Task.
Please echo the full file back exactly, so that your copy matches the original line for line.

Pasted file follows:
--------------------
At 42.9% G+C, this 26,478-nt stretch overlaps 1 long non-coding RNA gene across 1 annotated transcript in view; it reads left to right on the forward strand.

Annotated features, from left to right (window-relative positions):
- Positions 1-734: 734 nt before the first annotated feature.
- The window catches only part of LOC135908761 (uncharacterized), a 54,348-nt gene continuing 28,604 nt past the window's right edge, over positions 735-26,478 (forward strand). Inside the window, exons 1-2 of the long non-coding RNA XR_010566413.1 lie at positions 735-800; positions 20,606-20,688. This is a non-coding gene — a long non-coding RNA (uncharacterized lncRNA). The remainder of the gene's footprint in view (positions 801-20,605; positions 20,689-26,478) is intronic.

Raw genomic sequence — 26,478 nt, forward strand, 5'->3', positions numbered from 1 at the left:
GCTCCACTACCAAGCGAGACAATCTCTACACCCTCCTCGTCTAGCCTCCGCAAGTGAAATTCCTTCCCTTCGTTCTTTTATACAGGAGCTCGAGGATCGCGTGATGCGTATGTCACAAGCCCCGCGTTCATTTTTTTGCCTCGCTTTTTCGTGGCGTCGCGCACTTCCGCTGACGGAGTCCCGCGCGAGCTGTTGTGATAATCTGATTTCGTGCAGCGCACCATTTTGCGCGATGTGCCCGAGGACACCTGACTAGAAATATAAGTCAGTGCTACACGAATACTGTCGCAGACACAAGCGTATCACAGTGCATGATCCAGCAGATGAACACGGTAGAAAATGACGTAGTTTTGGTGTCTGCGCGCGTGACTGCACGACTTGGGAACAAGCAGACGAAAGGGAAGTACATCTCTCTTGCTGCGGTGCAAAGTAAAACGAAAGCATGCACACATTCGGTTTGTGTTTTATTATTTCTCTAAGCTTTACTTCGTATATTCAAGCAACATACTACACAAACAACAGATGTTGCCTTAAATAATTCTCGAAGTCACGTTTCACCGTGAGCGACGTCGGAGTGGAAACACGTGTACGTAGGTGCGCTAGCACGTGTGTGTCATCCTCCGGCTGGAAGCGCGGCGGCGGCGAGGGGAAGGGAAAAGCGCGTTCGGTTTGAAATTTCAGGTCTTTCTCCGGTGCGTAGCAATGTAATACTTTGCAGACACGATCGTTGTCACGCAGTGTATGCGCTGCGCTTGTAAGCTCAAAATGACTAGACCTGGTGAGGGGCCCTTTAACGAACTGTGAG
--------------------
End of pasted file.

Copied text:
At 42.9% G+C, this 26,478-nt stretch overlaps 1 long non-coding RNA gene across 1 annotated transcript in view; it reads left to right on the forward strand.

Annotated features, from left to right (window-relative positions):
- Positions 1-734: 734 nt before the first annotated feature.
- The window catches only part of LOC135908761 (uncharacterized), a 54,348-nt gene continuing 28,604 nt past the window's right edge, over positions 735-26,478 (forward strand). Inside the window, exons 1-2 of the long non-coding RNA XR_010566413.1 lie at positions 735-800; positions 20,606-20,688. This is a non-coding gene — a long non-coding RNA (uncharacterized lncRNA). The remainder of the gene's footprint in view (positions 801-20,605; positions 20,689-26,478) is intronic.

Raw genomic sequence — 26,478 nt, forward strand, 5'->3', positions numbered from 1 at the left:
GCTCCACTACCAAGCGAGACAATCTCTACACCCTCCTCGTCTAGCCTCCGCAAGTGAAATTCCTTCCCTTCGTTCTTTTATACAGGAGCTCGAGGATCGCGTGATGCGTATGTCACAAGCCCCGCGTTCATTTTTTTGCCTCGCTTTTTCGTGGCGTCGCGCACTTCCGCTGACGGAGTCCCGCGCGAGCTGTTGTGATAATCTGATTTCGTGCAGCGCACCATTTTGCGCGATGTGCCCGAGGACACCTGACTAGAAATATAAGTCAGTGCTACACGAATACTGTCGCAGACACAAGCGTATCACAGTGCATGATCCAGCAGATGAACACGGTAGAAAATGACGTAGTTTTGGTGTCTGCGCGCGTGACTGCACGACTTGGGAACAAGCAGACGAAAGGGAAGTACATCTCTCTTGCTGCGGTGCAAAGTAAAACGAAAGCATGCACACATTCGGTTTGTGTTTTATTATTTCTCTAAGCTTTACTTCGTATATTCAAGCAACATACTACACAAACAACAGATGTTGCCTTAAATAATTCTCGAAGTCACGTTTCACCGTGAGCGACGTCGGAGTGGAAACACGTGTACGTAGGTGCGCTAGCACGTGTGTGTCATCCTCCGGCTGGAAGCGCGGCGGCGGCGAGGGGAAGGGAAAAGCGCGTTCGGTTTGAAATTTCAGGTCTTTCTCCGGTGCGTAGCAATGTAATACTTTGCAGACACGATCGTTGTCACGCAGTGTATGCGCTGCGCTTGTAAGCTCAAAATGACTAGACCTGGTGAGGGGCCCTTTAACGAACTGTGAG